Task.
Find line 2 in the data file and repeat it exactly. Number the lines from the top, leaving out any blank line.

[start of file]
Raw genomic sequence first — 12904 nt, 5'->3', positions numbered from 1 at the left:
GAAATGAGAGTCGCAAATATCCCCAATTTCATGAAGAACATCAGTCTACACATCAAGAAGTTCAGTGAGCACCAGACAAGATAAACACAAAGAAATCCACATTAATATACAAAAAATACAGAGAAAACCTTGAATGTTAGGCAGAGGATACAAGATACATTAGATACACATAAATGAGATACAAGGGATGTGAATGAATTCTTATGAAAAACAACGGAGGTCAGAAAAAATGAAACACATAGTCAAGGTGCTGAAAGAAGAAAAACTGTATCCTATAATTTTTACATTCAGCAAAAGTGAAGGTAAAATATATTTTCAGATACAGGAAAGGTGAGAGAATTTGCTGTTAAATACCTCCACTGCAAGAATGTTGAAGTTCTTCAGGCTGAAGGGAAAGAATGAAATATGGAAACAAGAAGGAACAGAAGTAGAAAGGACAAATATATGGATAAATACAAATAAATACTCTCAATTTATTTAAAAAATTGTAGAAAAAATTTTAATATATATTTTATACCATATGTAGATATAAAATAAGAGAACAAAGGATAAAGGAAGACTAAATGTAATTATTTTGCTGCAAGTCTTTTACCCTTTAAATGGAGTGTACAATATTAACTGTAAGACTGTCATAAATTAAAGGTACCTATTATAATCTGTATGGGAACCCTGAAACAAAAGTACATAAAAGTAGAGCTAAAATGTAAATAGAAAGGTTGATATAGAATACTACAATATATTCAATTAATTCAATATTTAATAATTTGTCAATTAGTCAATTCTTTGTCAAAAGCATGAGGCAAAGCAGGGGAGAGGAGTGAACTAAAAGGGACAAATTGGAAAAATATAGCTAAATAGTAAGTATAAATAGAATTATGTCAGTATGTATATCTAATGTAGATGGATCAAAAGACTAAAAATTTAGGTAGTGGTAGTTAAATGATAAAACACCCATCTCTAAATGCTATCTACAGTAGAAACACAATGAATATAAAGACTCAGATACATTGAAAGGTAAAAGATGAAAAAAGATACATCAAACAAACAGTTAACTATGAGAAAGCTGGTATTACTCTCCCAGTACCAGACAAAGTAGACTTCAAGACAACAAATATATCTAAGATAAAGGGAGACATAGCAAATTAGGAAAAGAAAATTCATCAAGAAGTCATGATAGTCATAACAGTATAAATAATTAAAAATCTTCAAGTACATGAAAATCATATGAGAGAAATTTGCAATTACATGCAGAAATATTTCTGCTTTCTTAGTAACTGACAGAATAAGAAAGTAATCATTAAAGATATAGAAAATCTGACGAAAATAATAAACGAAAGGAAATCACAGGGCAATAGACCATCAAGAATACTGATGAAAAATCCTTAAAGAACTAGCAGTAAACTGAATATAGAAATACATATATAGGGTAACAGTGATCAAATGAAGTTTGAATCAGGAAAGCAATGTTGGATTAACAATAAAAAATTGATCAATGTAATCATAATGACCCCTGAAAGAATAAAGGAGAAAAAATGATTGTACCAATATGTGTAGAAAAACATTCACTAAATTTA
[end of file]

GAAATGAGAGTCGCAAATATCCCCAATTTCATGAAGAACATCAGTCTACACATCAAGAAGTTCAGTGAGCACCAGACAAGATAAACACAAAGAAATCCACATTAATATACAAAAAATACAGAGAAAACCTTGAATGTTAGGCAGAGGATACAAGATACATTAGATACACATAAATGAGATACAAGGGATGTGAATGAATTCTTATGAAAAACAACGGAGGTCAGAAAAAATGAAACACATAGTCAAGGTGCTGAAAGAAGAAAAACTGTATCCTATAATTTTTACATTCAGCAAAAGTGAAGGTAAAATATATTTTCAGATACAGGAAAGGTGAGAGAATTTGCTGTTAAATACCTCCACTGCAAGAATGTTGAAGTTCTTCAGGCTGAAGGGAAAGAATGAAATATGGAAACAAGAAGGAACAGAAGTAGAAAGGACAAATATATGGATAAATACAAATAAATACTCTCAATTTATTTAAAAAATTGTAGAAAAAATTTTAATATATATTTTATACCATATGTAGATATAAAATAAGAGAACAAAGGATAAAGGAAGACTAAATGTAATTATTTTGCTGCAAGTCTTTTACCCTTTAAATGGAGTGTACAATATTAACTGTAAGACTGTCATAAATTAAAGGTACCTATTATAATCTGTATGGGAACCCTGAAACAAAAGTACATAAAAGTAGAGCTAAAATGTAAATAGAAAGGTTGATATAGAATACTACAATATATTCAATTAATTCAATATTTAATAATTTGTCAATTAGTCAATTCTTTGTCAAAAGCATGAGGCAAAGCAGGGGAGAGGAGTGAACTAAAAGGGACAAATTGGAAAAATATAGCTAAATAGTAAGTATAAATAGAATTATGTCAGTATGTATATCTAATGTAGATGGATCAAAAGACTAAAAATTTAGGTAGTGGTAGTTAAATGATAAAACACCCATCTCTAAATGCTATCTACAGTAGAAACACAATGAATATAAAGACTCAGATACATTGAAAGGTAAAAGATGAAAAAAGATACATCAAACAAACAGTTAACTATGAGAAAGCTGGTATTACTCTCCCAGTACCAGACAAAGTAGACTTCAAGACAACAAATATATCTAAGATAAAGGGAGACATAGCAAATTAGGAAAAGAAAATTCATCAAGAAGTCATGATAGTCATAACAGTATAAATAATTAAAAATCTTCAAGTACATGAAAATCATATGAGAGAAATTTGCAATTACATGCAGAAATATTTCTGCTTTCTTAGTAACTGACAGAATAAGAAAGTAATCATTAAAGATATAGAAAATCTGACGAAAATAATAAACGAAAGGAAATCACAGGGCAATAGACCATCAAGAATACTGATGAAAAATCCTTAAAGAACTAGCAGTAAACTGAATATAGAAATACATATATAGGGTAACAGTGATCAAATGAAGTTTGAATCAGGAAAGCAATGTTGGATTAACAATAAAAAATTGATCAATGTAATCATAATGACCCCTGAAAGAATAAAGGAGAAAAAATGATTGTACCAATATGTGTAGAAAAACATTCACTAAATTTA